Occupational violence is a scary subject. We spend a majority of our time at our job and being safe is something many take for granted. This isn’t to say that it is inevitable that a violent uprising will overtake your place of employment, but being prepared or aware of the potential is important.
According to OSHA, more than two million American workers are victims of some form of workplace violence ranging from verbal abuse, bullying, and more serious physical assaults. Workplace violence also doesn’t necessarily mean it has to occur at the workplace; conflicts between co-workers outside of the office also fall into the definition. So, how do we avoid or at least curb the potential threat? Below are three measures you can take to stave off the danger.
1. Read up on the policies and procedures.
Many employers have sections on workplace violence in their handbooks. These policies protect employees from liability and are almost always enforced without prejudice. If you are unsure of your company’s policy or procedures on handling occurrences, ask your supervisor or a representative of your HR department. Following these procedures can ensure your safety as well as that of your co-workers.
2. Be aware of your surroundings.
Look for signs of distress from your co-workers. If a co-worker seems to be struggling with their day-to-day life, makes threats or mentions getting back at their employer, or exhibits irregular behavior out of the ordinary, these could be signs of instability. If you are concerned for a co-worker, don’t attempt to console them, instead notify a supervisor in private of your concern.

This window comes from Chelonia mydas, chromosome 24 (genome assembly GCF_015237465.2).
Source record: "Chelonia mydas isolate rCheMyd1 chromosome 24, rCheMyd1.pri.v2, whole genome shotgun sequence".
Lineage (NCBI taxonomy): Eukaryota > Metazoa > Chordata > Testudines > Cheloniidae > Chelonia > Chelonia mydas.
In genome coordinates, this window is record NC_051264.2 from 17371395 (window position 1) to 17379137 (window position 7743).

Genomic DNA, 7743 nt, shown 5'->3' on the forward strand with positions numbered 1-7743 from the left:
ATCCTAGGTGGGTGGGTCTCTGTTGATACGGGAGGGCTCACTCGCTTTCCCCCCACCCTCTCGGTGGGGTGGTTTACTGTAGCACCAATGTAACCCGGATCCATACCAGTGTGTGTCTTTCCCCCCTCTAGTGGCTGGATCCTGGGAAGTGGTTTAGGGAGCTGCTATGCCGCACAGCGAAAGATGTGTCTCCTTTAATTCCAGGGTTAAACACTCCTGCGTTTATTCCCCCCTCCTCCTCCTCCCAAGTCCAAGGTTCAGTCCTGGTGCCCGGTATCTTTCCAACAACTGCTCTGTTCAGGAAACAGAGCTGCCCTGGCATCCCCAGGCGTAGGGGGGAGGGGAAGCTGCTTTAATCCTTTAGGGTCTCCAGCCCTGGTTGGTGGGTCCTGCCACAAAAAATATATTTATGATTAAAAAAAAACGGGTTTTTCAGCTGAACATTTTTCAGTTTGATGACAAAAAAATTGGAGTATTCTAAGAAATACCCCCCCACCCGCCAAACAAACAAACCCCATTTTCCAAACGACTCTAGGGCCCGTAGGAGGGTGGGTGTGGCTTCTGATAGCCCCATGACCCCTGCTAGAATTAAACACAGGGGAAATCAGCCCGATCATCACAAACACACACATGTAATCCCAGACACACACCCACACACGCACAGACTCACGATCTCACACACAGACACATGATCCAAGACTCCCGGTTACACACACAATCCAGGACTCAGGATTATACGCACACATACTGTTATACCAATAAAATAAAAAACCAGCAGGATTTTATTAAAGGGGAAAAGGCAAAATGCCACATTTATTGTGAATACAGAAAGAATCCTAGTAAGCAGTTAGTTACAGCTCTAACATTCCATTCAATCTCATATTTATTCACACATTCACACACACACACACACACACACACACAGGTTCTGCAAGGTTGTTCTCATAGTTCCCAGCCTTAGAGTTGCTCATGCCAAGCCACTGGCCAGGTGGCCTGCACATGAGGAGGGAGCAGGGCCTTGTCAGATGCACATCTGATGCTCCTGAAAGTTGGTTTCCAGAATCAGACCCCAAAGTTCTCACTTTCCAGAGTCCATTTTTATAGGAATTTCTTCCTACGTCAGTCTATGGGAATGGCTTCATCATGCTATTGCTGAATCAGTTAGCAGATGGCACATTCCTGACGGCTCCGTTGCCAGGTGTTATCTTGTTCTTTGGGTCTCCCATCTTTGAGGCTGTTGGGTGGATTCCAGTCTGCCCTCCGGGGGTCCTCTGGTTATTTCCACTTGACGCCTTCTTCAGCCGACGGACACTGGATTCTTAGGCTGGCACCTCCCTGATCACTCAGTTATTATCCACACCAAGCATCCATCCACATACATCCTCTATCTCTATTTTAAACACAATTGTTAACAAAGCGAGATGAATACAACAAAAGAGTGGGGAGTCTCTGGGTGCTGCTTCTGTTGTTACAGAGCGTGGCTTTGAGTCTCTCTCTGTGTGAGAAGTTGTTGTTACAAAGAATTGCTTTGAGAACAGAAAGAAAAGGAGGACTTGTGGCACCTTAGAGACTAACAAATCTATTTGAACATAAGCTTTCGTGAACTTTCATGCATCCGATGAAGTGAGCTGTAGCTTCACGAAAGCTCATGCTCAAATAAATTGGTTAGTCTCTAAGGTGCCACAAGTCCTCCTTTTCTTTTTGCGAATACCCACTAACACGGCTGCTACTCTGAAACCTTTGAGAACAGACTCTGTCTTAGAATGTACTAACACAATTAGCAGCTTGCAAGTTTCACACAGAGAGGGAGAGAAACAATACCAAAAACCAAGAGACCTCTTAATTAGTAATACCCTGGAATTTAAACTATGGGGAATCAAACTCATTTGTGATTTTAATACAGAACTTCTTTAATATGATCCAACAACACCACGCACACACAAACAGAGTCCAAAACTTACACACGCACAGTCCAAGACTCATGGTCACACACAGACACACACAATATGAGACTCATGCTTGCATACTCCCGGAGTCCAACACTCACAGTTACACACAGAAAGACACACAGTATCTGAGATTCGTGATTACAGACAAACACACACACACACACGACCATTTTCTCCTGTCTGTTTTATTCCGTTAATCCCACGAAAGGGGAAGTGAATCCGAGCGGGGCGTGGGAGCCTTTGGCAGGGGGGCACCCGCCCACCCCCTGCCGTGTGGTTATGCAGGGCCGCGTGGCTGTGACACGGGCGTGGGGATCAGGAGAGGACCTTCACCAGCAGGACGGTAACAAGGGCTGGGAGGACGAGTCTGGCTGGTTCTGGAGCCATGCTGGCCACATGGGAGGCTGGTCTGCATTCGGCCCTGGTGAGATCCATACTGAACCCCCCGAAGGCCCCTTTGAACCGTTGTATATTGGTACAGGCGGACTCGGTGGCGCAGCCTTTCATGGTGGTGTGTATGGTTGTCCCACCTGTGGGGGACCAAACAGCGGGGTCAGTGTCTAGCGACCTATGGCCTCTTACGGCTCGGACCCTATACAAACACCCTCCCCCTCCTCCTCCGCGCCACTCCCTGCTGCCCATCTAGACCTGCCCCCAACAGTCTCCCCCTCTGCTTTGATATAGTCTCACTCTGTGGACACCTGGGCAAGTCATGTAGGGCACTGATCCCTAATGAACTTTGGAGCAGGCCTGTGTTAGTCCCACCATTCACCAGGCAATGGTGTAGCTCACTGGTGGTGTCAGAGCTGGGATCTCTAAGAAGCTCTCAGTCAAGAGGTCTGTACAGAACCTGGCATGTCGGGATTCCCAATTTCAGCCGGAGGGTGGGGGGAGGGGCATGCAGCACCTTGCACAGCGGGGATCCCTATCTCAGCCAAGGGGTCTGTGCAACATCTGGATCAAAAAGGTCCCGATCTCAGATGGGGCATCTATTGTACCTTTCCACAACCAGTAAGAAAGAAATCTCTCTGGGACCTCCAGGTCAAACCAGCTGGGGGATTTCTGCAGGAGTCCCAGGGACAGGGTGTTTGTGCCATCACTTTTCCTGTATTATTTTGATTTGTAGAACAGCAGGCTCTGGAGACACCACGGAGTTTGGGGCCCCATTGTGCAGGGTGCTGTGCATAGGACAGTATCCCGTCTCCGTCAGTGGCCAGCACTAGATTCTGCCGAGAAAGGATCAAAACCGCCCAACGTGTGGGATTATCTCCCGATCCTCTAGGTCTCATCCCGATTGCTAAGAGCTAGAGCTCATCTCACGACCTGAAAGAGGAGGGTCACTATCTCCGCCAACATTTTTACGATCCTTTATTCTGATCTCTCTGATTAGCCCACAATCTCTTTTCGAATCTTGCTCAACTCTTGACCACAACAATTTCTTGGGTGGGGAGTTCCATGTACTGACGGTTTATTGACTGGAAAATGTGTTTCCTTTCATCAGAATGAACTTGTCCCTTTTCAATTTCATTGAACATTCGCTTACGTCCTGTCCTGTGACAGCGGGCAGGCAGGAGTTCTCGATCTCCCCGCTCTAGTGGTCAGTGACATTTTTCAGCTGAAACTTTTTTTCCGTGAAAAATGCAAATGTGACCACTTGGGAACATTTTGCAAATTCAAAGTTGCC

3. Avoid danger.
If you’re placed in a situation with a hostile individual, don’t panic. Respect their personal space and don’t exhibit any body language or tone of voice that makes you seem like a threat. By placing obstacles between you and the person, and staying four to six feet away from a point of exit, you have the opportunity to flee if the circumstances require you to remove yourself from the situation. Never use physical force unless it is for defense against an assault. Once again, notify your supervisor if such an event occurs.
No one is immune to workplace violence, but a little bit of preparation and being aware of measures to prevent such occurrences just may protect you from harm in the event you are placed in an undesirable situation.